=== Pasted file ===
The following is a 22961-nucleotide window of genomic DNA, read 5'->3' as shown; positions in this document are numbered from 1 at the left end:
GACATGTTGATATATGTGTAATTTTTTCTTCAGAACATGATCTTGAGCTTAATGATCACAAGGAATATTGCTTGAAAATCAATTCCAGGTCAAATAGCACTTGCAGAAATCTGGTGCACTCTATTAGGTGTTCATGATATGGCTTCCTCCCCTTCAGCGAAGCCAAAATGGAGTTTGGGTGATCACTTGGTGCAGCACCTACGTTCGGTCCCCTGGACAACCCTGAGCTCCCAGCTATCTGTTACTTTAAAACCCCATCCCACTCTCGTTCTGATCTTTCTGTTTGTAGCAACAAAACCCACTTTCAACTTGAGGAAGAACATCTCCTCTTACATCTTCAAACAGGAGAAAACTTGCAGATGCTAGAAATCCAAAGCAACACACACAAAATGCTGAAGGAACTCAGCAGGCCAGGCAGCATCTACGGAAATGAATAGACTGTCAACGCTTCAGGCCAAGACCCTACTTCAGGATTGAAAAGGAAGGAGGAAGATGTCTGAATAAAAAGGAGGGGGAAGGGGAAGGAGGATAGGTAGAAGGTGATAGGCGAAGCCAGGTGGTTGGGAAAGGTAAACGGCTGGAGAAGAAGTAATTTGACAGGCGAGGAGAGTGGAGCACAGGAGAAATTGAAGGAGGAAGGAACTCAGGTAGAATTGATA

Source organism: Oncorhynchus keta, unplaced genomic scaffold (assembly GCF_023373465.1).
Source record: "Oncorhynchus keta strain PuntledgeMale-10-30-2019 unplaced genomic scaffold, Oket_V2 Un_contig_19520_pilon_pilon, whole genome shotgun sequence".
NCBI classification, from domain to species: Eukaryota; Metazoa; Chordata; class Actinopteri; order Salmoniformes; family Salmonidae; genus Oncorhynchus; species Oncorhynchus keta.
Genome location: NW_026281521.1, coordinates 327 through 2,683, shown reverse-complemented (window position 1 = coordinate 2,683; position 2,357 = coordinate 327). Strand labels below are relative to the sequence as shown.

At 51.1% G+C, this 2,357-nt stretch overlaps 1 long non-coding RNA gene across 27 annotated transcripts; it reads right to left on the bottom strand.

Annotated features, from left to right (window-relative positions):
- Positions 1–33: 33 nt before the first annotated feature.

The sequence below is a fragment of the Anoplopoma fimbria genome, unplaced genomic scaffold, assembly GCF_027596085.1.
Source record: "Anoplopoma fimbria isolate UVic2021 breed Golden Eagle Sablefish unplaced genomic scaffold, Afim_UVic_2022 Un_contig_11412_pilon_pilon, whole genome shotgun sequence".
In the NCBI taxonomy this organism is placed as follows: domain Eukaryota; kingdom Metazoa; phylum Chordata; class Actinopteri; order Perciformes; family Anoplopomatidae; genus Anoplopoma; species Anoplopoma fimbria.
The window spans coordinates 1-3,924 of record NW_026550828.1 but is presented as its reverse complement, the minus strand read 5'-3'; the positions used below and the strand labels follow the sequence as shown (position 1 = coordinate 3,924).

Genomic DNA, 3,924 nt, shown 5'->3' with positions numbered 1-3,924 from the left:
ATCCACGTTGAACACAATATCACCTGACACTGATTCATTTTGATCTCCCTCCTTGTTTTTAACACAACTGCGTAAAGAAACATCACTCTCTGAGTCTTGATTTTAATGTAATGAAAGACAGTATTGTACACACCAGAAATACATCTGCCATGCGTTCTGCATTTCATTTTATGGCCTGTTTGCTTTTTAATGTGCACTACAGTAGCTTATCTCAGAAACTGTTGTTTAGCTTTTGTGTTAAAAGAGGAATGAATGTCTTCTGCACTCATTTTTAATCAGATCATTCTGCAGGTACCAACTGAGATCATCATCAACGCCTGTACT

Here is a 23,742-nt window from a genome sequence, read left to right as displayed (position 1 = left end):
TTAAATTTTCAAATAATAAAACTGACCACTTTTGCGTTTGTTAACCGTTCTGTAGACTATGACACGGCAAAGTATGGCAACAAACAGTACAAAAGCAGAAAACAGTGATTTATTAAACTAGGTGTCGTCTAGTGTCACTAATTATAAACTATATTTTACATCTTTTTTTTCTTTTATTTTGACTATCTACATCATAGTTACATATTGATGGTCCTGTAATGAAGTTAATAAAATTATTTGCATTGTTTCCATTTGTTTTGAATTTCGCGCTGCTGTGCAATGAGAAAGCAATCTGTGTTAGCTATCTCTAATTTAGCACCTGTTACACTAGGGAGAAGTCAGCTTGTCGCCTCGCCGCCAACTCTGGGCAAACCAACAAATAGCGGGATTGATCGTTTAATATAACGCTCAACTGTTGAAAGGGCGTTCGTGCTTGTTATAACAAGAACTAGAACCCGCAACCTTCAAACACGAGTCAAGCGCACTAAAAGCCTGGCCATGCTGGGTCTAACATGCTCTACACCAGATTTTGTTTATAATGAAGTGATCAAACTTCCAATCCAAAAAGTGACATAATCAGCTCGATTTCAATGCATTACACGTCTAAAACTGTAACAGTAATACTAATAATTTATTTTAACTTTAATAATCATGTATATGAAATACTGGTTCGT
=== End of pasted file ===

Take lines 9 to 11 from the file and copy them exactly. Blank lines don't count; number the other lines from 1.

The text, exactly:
- Positions 1–33: 33 nt before the first annotated feature.

The sequence below is a fragment of the Anoplopoma fimbria genome, unplaced genomic scaffold, assembly GCF_027596085.1.
Source record: "Anoplopoma fimbria isolate UVic2021 breed Golden Eagle Sablefish unplaced genomic scaffold, Afim_UVic_2022 Un_contig_11412_pilon_pilon, whole genome shotgun sequence".